Seven years ago, the World Series of Poker peaked as 8,773 players packed into the Rio All-Suite Casino, forked over $10,000 and took their shot at poker glory in the Main Event. A week later, Jamie Gold captured a smooth $12 million, the largest first-place prize in Main Event history. That was also the year that Ireland’s John Magill made a run at the title, ultimately finishing in 12th place for $1,154,527. One went down in poker history, while you probably don’t remember the other.
Like Gold, Magill still travels the poker circuit, and while he spends most of his time in Europe, he does make the trip to Vegas each summer in the hopes of having another deep run. Unlike Gold, he does so in relative anonymity.
In the seven years that have passed since Magill’s run, he has added two more WSOP cashes to his résumé — 71st in the 2007 WSOP $1,500 Limit Hold’em Shootout event for $6,632 and 298th in 2012 WSOP $1,000 No-Limit Hold’em for $1,942. It’s certainly nothing special, but as PokerNews recently found out when they caught up with Magill at a recent European tournament, the Irishman is more content with his successes.
PokerNews: Your run in 2006 was a long time ago. Is it something you still think about?
Magill: I try to put it out of mind, but people still keep bringing it up to me. There’s still guys I met that I’ve never seen in my life before and they’re all saying well done because it was the biggest game ever at the Main Event, the biggest turnout, and the biggest payout. It was a good one to come 12th in, you know.
How did you come to play the Main Event that year? Did you buy in? Satellite?
I won a lot of money online at Ladbrokes, and I went over and used the money I won. It was a good day.
Was it the first time you played the Main Event?
No, I’d qualified before on PartyPoker and a couple of other sites, but that was the first time I actually put my own money down and had to play; 2004 was the first year I played the Main Event and then every year since.
How long have you been playing poker?
I’ve been playing poker since I was a kid. I would play at home when I was six with matchsticks, so a long time. Over 40 years, too long.
Ireland is known for having a close-knit poker community. Did you receive a lot of support during your run?
The online [reporting] stuff had really only started and there was a big community supporting me. Everyone from home was happy for me and pushing me on to try to get to the final table. That was the key thing, the support from Ireland was unbelievable.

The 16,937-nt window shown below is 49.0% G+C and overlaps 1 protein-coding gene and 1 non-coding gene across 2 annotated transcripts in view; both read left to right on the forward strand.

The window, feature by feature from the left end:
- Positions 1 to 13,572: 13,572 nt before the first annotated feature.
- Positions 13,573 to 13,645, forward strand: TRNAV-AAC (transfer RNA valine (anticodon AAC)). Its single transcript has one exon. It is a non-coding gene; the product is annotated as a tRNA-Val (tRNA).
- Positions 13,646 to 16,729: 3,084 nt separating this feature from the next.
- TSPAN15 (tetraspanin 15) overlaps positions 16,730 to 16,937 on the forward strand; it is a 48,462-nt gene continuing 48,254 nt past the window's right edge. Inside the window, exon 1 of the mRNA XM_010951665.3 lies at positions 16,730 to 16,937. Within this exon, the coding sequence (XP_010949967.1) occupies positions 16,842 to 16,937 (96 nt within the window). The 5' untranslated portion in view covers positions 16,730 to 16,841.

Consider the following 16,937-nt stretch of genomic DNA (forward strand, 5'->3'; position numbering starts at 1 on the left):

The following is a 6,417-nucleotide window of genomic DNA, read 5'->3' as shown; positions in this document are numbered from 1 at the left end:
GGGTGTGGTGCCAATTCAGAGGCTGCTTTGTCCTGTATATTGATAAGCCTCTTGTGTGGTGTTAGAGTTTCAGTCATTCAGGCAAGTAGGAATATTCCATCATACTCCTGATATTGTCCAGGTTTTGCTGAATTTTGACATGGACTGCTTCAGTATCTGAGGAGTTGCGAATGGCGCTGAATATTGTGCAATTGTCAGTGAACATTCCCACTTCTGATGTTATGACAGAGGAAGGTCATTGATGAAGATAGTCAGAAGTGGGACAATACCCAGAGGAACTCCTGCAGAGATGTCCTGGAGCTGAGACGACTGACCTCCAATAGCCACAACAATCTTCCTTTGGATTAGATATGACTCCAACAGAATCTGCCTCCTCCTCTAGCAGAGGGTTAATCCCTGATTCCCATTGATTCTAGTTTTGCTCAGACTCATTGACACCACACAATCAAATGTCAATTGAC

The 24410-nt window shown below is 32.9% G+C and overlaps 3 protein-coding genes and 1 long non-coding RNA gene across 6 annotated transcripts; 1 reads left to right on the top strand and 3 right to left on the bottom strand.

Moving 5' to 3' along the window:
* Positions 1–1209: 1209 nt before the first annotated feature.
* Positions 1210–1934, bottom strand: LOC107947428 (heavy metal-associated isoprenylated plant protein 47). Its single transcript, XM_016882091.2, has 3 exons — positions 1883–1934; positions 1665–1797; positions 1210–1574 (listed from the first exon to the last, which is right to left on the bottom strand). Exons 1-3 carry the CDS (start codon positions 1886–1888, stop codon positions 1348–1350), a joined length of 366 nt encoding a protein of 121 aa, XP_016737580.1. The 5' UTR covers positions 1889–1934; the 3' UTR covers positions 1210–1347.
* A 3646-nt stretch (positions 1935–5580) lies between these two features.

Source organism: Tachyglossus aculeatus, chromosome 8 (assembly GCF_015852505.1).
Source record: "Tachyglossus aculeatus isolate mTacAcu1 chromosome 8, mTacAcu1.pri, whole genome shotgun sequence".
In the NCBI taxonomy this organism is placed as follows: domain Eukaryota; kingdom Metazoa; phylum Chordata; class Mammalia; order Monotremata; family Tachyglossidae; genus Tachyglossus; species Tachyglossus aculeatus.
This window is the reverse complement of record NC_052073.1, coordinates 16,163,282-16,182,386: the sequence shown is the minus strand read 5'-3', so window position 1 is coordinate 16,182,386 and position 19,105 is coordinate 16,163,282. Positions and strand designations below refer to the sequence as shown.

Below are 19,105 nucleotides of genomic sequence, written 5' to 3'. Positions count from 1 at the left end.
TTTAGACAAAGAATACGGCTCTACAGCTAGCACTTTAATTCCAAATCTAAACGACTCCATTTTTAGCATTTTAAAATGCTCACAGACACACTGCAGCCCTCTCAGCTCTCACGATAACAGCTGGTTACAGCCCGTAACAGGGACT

What were the days and weeks like after busting the Main Event so close to the final table?
It’s devastating. It couldn’t get any worse. Ok, the money is nice and helped, but it pained really bad. I’d say there was a depression about it, just being third in chips with 12 left and then finishing in 12th.
Is it fair to say it still haunts you?
I still have nightmares about it, yeah. About hands I should have played and when I should have laid them down [laughs]. I’m known to be really aggressive and I should have been more aggressive when we were down to two tables of six, but that’s life.
In order for anyone in this year’s November Nine to get as much as you did for your 12th-place finish, they’d need to finish seventh or better. Does it feel good to have at least gotten the biggest 12th-place payday in WSOP history?
[Laughs] It feels very good, yes, and the exchange rate was good then, too, so I was really happy about it. Of course you come back to Ireland and it’s tax free, so that was really good.
Did you do anything to celebrate after your big score that year?
We went out in a stretch limo, went mad, it was a good night. I won like $8,000 or $10,000 at blackjack, and I was walking by a roulette table and put $100 on 17 black, and this was probably like 10 in the morning with no one there to see, but it came and I won three-and-a-half grand. It was a nice run for two weeks.
Did you make any big purchases with your winnings?
I didn’t spend any money for a year. I just bought a few things — I just bought a house and I just bought a new car — but after a year I invested a lot of it. I just didn’t want to spend it all in one go, I wanted to have it for a while. I bought a few properties and things like that, so I’m okay.
Do you still go to the WSOP and try your luck in the Main Event?
I go every year. I play more events — I try to play five or six — but I’ll always play the Main Event, always.